Feb 8, 2019

Samsung S Pen with a Camera in the Works

Samsung is known for producing cutting edge technology, making new devices that are often ahead of its time. This time, a patent for an S Pen equipped with a camera that's capable of optical zoom has surfaced online which will surely change the way mobile photography is done, if it makes it out of the development process.

Samsung is on a roll when it comes to developing new technology. The South Korean tech giant has recently been granted a patent by the U.S. Patent and Trademark Office for an S Pen that comes embedded with its own camera.

Samsung filed the patent in February of 2017 but was just recently granted. The patent document, entitled "Electronic pen device having optical zoom" shows a series of technical drawings that show how the technology works. The optics system will be housed in the upper portion of the S Pen and will have a sensor with 4 lenses.

The system of lenses in the new S Pen gives it the capability for optical zooming. Optical zooming is known to produce higher quality pictures versus the digital zoom feature used by smartphones, due in part to their slim form factor, limiting the number of lenses that can be placed in the camera mechanism.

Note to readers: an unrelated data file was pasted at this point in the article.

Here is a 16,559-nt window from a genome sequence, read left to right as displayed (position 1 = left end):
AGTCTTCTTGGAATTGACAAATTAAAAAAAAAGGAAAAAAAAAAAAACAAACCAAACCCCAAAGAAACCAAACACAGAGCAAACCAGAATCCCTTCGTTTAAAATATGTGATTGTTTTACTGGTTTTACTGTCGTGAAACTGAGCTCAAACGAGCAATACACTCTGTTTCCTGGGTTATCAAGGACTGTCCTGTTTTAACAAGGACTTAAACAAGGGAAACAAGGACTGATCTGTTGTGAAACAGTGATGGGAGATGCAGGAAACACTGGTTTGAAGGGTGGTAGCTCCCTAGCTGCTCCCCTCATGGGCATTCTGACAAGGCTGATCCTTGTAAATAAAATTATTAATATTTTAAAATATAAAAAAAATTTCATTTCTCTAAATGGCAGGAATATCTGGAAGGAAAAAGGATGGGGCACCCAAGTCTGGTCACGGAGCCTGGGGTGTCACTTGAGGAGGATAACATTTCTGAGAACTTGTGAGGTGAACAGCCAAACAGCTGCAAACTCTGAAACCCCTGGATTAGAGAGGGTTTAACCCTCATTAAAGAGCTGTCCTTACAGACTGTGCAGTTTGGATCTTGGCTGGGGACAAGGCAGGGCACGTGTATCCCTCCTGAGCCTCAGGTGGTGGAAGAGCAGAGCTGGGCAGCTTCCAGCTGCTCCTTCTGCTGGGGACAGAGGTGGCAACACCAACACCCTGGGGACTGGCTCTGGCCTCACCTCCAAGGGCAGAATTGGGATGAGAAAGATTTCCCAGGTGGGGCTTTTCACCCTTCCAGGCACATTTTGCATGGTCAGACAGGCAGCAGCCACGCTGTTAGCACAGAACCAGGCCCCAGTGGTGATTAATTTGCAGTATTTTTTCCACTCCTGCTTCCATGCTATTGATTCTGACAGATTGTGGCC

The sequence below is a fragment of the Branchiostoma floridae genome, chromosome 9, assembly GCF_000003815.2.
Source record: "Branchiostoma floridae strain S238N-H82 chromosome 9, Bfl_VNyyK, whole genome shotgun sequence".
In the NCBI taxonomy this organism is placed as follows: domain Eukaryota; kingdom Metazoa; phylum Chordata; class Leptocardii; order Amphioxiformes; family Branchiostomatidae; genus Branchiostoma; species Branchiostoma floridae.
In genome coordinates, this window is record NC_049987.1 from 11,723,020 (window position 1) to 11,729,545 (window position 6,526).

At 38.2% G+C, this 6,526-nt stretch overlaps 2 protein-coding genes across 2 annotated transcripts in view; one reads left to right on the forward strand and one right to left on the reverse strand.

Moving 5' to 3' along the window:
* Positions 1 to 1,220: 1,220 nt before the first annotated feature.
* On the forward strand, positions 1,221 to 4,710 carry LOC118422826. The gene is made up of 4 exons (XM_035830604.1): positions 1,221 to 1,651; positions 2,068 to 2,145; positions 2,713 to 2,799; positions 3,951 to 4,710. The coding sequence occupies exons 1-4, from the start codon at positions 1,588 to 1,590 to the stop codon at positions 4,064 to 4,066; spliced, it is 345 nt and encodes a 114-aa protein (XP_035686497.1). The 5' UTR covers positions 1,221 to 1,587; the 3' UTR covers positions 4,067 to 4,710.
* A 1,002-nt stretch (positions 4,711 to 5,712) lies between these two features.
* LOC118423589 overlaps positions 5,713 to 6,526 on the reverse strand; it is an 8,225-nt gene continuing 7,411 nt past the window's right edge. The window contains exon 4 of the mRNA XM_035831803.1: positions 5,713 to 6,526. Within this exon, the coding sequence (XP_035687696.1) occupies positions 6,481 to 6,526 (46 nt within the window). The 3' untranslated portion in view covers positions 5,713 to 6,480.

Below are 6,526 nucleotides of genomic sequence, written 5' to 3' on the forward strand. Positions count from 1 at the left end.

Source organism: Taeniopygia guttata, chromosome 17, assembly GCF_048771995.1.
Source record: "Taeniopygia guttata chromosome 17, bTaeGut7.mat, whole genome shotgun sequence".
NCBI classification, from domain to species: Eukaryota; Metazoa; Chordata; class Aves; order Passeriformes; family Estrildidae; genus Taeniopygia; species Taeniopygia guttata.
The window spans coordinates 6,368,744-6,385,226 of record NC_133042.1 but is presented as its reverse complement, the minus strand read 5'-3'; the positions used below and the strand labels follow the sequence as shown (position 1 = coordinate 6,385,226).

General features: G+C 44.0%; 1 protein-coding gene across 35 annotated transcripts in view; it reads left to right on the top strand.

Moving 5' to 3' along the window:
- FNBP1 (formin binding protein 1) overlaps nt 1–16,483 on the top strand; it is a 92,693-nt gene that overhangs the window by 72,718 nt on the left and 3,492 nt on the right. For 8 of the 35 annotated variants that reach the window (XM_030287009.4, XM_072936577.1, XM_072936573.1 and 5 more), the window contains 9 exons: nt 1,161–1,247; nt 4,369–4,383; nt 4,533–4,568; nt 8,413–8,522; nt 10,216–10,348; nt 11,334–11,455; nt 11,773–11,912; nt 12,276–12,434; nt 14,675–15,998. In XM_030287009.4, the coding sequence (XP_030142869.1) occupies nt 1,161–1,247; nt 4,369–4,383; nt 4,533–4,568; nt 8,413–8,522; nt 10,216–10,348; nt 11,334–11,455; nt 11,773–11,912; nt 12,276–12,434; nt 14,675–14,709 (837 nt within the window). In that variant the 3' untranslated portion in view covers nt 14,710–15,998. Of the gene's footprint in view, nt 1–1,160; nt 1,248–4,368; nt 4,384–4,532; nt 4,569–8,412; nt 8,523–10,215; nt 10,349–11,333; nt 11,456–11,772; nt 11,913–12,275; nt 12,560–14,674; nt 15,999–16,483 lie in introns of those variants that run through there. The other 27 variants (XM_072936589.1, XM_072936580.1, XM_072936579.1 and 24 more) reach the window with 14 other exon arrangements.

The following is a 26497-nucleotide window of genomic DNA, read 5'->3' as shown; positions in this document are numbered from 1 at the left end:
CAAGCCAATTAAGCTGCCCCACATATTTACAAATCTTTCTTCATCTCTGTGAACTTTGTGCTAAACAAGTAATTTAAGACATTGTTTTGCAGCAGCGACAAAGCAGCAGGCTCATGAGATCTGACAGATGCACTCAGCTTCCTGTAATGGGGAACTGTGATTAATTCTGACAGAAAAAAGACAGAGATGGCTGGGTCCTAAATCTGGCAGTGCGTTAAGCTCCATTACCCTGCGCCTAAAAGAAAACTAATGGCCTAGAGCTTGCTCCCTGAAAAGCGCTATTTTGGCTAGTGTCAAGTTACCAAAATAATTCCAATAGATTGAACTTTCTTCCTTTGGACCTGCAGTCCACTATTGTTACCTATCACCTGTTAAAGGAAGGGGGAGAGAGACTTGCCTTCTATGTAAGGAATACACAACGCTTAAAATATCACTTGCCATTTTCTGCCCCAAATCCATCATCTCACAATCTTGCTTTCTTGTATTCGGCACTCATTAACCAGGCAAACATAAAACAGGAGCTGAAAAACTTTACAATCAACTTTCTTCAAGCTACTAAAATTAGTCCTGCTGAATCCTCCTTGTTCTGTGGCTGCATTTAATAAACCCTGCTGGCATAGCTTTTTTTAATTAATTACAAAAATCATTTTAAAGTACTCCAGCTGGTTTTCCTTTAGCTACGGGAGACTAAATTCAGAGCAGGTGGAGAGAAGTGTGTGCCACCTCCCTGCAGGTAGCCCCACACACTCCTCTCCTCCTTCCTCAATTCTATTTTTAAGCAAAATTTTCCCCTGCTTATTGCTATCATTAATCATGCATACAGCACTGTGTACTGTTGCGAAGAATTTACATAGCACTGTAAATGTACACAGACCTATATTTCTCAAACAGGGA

The new patent says that Samsung might release an S Pen with a camera to go along with a future model of the Galaxy Note. Samsung's addition of Bluetooth Low Energy technology on the Galaxy Note9's S Pen which allowed it to function as a remote control (remote shutter button and slide presentations) serves as a foundation for future variants of the S Pen, as the patent diagram shows that the S Pen will still feature a communication module, which will transmit the pictures to its tethered device.

It's too early to speculate if the next Note will feature an S Pen with an embedded camera, but it does show that Samsung is thinking ahead. Observers say that the S Pen could potentially be part of other future Samsung devices like laptops and monitors.

It's important to note that huge tech companies often file a large number of patents that are similar to this but end up being stuck in the research and development process, oftentimes not seeing the light of day.